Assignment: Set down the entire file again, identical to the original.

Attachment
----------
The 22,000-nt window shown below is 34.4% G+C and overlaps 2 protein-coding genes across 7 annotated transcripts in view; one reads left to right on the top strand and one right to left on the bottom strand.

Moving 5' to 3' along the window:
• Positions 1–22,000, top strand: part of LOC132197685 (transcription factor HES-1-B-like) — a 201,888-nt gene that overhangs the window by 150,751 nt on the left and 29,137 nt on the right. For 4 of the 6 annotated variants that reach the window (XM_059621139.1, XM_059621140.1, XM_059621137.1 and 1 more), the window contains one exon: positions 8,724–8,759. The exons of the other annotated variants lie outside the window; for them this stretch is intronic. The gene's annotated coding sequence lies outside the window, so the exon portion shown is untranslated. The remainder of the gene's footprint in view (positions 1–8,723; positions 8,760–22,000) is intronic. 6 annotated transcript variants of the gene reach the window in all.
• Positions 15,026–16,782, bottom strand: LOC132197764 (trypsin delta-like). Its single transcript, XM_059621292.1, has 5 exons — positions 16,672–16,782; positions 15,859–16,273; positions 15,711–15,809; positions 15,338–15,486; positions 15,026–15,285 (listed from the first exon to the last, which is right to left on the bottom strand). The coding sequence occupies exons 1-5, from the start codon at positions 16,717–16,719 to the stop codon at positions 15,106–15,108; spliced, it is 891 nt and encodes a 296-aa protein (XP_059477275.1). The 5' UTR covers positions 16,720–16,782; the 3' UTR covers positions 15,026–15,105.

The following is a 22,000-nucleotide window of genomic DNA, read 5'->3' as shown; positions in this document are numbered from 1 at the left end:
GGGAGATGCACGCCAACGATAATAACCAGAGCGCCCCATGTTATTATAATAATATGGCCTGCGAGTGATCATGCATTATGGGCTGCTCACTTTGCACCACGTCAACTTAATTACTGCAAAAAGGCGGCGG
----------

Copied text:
The 22,000-nt window shown below is 34.4% G+C and overlaps 2 protein-coding genes across 7 annotated transcripts in view; one reads left to right on the top strand and one right to left on the bottom strand.

Moving 5' to 3' along the window:
• Positions 1–22,000, top strand: part of LOC132197685 (transcription factor HES-1-B-like) — a 201,888-nt gene that overhangs the window by 150,751 nt on the left and 29,137 nt on the right. For 4 of the 6 annotated variants that reach the window (XM_059621139.1, XM_059621140.1, XM_059621137.1 and 1 more), the window contains one exon: positions 8,724–8,759. The exons of the other annotated variants lie outside the window; for them this stretch is intronic. The gene's annotated coding sequence lies outside the window, so the exon portion shown is untranslated. The remainder of the gene's footprint in view (positions 1–8,723; positions 8,760–22,000) is intronic. 6 annotated transcript variants of the gene reach the window in all.
• Positions 15,026–16,782, bottom strand: LOC132197764 (trypsin delta-like). Its single transcript, XM_059621292.1, has 5 exons — positions 16,672–16,782; positions 15,859–16,273; positions 15,711–15,809; positions 15,338–15,486; positions 15,026–15,285 (listed from the first exon to the last, which is right to left on the bottom strand). The coding sequence occupies exons 1-5, from the start codon at positions 16,717–16,719 to the stop codon at positions 15,106–15,108; spliced, it is 891 nt and encodes a 296-aa protein (XP_059477275.1). The 5' UTR covers positions 16,720–16,782; the 3' UTR covers positions 15,026–15,105.

The following is a 22,000-nucleotide window of genomic DNA, read 5'->3' as shown; positions in this document are numbered from 1 at the left end:
GGGAGATGCACGCCAACGATAATAACCAGAGCGCCCCATGTTATTATAATAATATGGCCTGCGAGTGATCATGCATTATGGGCTGCTCACTTTGCACCACGTCAACTTAATTACTGCAAAAAGGCGGCGG